It is hard to believe, but it’s almost that time of year again when sugar-hyped witches, ghosts, superheroes and princesses will be ringing your doorbell and asking for candy. Halloween is a fun holiday for many of us, but the celebration can easily become expensive and far from eco-friendly, thanks to the decorations, candy and greeting cards. Worst of all, the plastic-packaged costumes can also be an enemy of the environment as well as your wallet.
Americans spend billions of dollars on Halloween goods each year, but you don’t have to contribute to the waste. Instead, keep this Halloween season as eco-friendly as possible with these tips for making a costume that will be a hit at your holiday party, but won’t crush your bank account — or the planet.
Buying a brand new, expensive, cheaply-made costume is never necessary. Instead, there are a variety of ways that you can get a used costume that will work perfectly. You can visit your local thrift shop to find a used costume that won’t cost much, and reusing items is good for the environment.
You can also get together with friends, family and neighbors and host a costume swap party. You can easily do this for adults’ or kids’ costumes, and it can give you some Halloween inspiration. Send out some electronic invites to your friends with details about bringing old costumes they have stashed. Then, enjoy an evening of mixing and matching costumes until everyone has what they need. You can use different parts of old costumes to create something new, or swap for one that is already complete. Either way, it will help you avoid a Halloween mega-store.
Look in your closet
It is quite possible that something already sitting in your closet would be perfect for a costume. Striped, plaid or polka dot clothing works for a clown costume, a sheet works for a ghost and black clothing can easily turn you into a bat or witch.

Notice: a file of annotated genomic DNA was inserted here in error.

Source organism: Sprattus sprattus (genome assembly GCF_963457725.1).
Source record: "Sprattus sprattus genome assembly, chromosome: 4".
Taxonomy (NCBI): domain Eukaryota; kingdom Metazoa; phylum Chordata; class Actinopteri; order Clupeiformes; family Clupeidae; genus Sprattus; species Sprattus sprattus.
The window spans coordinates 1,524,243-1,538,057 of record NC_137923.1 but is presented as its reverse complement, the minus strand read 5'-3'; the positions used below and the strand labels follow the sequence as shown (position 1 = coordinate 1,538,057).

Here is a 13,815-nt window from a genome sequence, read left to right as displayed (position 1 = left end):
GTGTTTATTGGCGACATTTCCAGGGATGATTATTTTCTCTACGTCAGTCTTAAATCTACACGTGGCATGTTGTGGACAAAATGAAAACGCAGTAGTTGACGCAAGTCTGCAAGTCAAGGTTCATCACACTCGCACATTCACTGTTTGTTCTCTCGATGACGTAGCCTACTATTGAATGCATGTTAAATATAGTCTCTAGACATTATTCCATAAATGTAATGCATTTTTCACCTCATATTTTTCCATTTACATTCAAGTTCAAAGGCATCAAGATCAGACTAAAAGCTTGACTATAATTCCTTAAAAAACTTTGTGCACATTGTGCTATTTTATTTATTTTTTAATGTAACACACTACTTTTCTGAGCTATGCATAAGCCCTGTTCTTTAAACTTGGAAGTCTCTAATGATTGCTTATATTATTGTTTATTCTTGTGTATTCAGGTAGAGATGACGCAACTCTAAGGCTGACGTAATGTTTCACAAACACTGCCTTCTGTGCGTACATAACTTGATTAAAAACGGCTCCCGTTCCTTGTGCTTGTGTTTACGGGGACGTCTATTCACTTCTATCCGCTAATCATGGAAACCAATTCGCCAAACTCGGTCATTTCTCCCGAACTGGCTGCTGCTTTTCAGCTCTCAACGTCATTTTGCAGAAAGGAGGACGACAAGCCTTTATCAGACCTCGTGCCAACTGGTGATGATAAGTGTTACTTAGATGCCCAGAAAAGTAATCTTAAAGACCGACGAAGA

Do you have a formal dress or suit in your closet? Get dressed up and add a white sash to the outfit with the word “apology” written on it, and you can go as a “formal apology.” Do you have some old medals from winning competitions in school? Put them all around your neck, grab some loaves of bread and be a “breadwinner” this Halloween.
With just a few items, you have an entire costume that costs you next to nothing.
Makeup and face paint
Instead of buying an overpriced plastic or rubber Halloween mask, use makeup that you already have or non-toxic face paint to create your look. You can even make your own DIY makeup by mixing cornstarch, solid shortening and natural food color. The Campaign for Safe Cosmetics has other face paint recipe options, while Smart Mama has a recipe for fake skin. There are tons of tutorials online to help you with this project, and you will be pleasantly surprised by how it turns out.
Raid the recycle bin and watch what you throw away
There are many things that we throw in the trash or into the recycling bin that can be used for Halloween costumes and decorations. Cardboard boxes and soda bottle caps can be the beginning of a robot costume; soda can tabs can become chainmail sleeves on a Monty Python costume; cardboard boxes and paint can turn you into a Tetris game piece; plastic cups, cardboard and paint can transform you into a LEGO character.
Do you have a friend or family member that delivers pizzas? Or maybe you know someone who is a Subway sandwich artist. Anybody who wears a recognizable uniform to work can be the source of your next Halloween costume idea. Just ask them to borrow it for a night and add a special detail or two — like food service gloves or a pizza delivery bag — and you will be the life of the party.
DIY treat bags
If you are going trick-or-treating, you will need to add an eco-friendly candy bag to your Halloween ensemble. From reusable shopping bags to duct tape, there are many ideas out there — including 14 from The Spruce Crafts — that you can easily make so you can avoid the cheap plastic candy bucket.
A little bit of craftiness and creativity can go a long way during the Halloween holiday season. All it takes is using resources like items in your closet, the recycle bin and your real-life social network to avoid spending a ton of cash while keeping the celebration eco-friendly.
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